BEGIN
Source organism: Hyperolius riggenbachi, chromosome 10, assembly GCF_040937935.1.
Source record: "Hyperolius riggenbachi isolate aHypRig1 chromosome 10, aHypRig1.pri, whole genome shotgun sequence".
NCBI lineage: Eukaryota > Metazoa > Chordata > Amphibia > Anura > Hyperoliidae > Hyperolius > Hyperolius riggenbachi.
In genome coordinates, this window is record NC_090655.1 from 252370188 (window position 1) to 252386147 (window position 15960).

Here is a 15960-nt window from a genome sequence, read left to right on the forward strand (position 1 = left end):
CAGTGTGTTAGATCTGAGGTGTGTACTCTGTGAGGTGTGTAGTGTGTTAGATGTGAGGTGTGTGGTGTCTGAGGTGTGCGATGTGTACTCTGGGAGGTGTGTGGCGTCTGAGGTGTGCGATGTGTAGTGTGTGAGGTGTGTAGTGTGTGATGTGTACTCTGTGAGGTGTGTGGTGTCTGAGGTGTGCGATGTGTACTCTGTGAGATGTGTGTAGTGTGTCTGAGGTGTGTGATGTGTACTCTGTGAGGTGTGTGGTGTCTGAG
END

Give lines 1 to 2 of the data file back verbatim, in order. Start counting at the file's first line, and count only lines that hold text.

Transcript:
Source organism: Hyperolius riggenbachi, chromosome 10, assembly GCF_040937935.1.
Source record: "Hyperolius riggenbachi isolate aHypRig1 chromosome 10, aHypRig1.pri, whole genome shotgun sequence".